The Future of Westchester County Parks Wrap-up

Future of WC Parks_1On January 23rd, FCWC and the Greenburgh Nature Center hosted a roundtable discussion on the future of Westchester’s parks, sanctuaries, and nature centers.

An amazing success – about 50 individuals concerned about preserving natural habitat and wildlife in Westchester, participated in the discussion about the major resources at the various parks and preserves, the problems in preserving habitat and biodiversity and solutions that are planned or now being implemented. We were particularly interested in identifying the resilience needed for the challenges of climate change’s impacts on Westchester County’s open spaces.

At the beginning of the event, participants were asked to identify major resources, and those that were of importance to protect on properties that they managed, volunteered with, or recreated on. Next, they came up with top problems found on those properties, and many common problems emerged such as invasive species, deer, and the proper way to manage various habitats. Discussion then moved to actions and solutions that are currently being implemented to address these problems, and what plans/if any are on the table to adapt and or recover from impacts of climate change.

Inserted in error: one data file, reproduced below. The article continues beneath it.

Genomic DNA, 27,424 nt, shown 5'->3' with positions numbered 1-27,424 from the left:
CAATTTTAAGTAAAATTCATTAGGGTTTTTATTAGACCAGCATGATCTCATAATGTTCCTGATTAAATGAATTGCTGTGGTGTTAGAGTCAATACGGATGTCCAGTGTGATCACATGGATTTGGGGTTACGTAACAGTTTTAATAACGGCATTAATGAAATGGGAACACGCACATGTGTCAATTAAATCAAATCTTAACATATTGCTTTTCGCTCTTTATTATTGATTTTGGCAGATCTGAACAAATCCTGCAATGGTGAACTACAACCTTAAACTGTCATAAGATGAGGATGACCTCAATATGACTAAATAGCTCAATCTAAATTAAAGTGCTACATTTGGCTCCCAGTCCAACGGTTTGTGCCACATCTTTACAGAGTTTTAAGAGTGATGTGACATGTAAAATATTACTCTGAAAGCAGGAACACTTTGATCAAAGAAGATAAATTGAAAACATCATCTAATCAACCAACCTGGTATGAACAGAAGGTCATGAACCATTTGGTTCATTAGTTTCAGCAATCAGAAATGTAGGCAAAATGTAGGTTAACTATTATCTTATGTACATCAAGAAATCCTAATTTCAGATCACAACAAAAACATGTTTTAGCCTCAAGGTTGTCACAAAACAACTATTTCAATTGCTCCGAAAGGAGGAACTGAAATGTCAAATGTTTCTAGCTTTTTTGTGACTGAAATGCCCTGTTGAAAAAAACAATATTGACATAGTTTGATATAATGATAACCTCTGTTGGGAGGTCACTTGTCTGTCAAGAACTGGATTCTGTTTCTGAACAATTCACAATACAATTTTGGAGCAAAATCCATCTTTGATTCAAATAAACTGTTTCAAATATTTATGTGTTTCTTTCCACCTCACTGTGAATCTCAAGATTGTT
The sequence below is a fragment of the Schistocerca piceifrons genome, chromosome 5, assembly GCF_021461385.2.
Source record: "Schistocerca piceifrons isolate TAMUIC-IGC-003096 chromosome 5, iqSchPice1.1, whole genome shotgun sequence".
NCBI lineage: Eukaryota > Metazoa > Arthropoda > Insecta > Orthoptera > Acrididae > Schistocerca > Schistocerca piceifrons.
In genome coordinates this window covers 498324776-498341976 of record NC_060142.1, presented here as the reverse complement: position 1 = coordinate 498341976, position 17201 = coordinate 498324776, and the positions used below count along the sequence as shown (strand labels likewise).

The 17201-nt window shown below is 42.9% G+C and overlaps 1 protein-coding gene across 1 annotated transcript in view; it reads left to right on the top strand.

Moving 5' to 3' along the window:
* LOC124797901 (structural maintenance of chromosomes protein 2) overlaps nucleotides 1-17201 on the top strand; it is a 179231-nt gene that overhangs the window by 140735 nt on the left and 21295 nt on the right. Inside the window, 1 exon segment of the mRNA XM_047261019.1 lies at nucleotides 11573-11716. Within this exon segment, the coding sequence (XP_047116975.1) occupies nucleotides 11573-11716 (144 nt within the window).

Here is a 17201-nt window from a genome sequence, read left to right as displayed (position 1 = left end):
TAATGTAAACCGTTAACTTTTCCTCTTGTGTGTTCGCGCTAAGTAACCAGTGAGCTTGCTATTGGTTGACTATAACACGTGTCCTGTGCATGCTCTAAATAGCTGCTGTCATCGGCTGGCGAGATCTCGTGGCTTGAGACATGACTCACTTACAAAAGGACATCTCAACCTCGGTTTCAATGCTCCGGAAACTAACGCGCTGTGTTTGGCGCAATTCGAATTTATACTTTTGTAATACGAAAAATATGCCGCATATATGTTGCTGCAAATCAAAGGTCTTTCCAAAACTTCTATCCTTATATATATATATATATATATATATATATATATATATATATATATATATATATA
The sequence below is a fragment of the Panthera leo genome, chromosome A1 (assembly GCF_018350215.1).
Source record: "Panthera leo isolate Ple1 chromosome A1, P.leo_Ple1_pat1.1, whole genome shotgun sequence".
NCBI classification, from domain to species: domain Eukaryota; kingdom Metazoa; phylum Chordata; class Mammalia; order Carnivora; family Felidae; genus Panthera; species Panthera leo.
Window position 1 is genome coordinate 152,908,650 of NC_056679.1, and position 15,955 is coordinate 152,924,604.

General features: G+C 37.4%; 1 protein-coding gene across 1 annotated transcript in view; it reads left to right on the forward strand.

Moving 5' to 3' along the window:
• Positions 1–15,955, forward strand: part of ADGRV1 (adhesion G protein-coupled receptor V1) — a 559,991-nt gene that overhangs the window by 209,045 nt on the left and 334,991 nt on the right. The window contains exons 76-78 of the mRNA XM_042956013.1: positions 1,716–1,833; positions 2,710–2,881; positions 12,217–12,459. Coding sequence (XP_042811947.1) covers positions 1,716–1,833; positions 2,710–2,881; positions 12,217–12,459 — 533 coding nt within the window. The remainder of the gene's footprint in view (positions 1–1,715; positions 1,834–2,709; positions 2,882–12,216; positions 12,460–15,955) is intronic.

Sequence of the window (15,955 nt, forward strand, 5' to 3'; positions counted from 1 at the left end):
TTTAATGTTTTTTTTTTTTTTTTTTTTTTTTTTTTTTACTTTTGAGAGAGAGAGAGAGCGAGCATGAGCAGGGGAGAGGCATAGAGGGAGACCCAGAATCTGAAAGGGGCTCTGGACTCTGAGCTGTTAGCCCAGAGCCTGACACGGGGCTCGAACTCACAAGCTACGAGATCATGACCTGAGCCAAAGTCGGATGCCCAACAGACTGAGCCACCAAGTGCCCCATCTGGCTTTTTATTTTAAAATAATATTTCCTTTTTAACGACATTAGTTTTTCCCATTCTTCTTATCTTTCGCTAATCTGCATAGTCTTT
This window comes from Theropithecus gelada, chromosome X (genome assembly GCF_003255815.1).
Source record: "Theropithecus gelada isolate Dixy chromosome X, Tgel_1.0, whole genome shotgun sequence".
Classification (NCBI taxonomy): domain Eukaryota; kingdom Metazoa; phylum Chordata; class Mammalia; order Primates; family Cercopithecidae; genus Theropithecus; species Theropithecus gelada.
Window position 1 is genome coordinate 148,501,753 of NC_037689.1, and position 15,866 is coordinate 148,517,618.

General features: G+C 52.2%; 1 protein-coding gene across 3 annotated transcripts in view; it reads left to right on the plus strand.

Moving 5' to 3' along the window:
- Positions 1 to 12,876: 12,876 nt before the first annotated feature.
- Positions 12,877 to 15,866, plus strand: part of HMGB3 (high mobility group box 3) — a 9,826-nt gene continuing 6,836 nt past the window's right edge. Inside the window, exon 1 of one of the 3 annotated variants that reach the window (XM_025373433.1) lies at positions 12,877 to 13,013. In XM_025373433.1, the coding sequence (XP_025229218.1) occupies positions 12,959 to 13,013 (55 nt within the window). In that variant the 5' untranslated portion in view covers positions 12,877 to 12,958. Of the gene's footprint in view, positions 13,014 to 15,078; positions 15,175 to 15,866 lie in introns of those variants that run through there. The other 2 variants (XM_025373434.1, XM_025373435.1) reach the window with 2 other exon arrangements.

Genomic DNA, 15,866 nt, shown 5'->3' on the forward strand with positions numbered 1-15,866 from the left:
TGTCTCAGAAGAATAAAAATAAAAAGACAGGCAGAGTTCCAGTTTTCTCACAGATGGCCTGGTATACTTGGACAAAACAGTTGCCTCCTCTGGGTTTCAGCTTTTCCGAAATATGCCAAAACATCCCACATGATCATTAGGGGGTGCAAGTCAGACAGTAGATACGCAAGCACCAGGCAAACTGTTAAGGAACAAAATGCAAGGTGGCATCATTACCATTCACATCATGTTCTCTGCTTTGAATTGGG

One overarching theme that was present amongst participants was there was a lot of knowledge, skills and talent in the room, and that we need to tap into the collective knowledge so each area and group is not continuously re-inventing the wheel for their properties.

As follow up for this roundtable discussion, FCWC has created a Westchester Open Space Google Group where members will be able to start a discussion, pose a question, or make an announcement concerning management or preservation of any park, sanctuary, nature center or open space in Westchester County. This Google Group will be helpful to organizations to collaborate to manage and preserve Westchester’s open space resources. We will be curating a list of resource and reference links on resource management that will be available on our website, fcwc.org, at a future date. We will also organize future workshops and conferences on natural areas with experts to address issues raised by this workshop. Please stay tuned for details about these initiatives as we move forward with them.

We want to thank everyone who came out and made this conversation so fruitful, and hope to play an integral part of protecting and improving Westchester County’s natural areas going forward.

To see further updates from this past workshop and the more to come, check back to FCWC’s events page.

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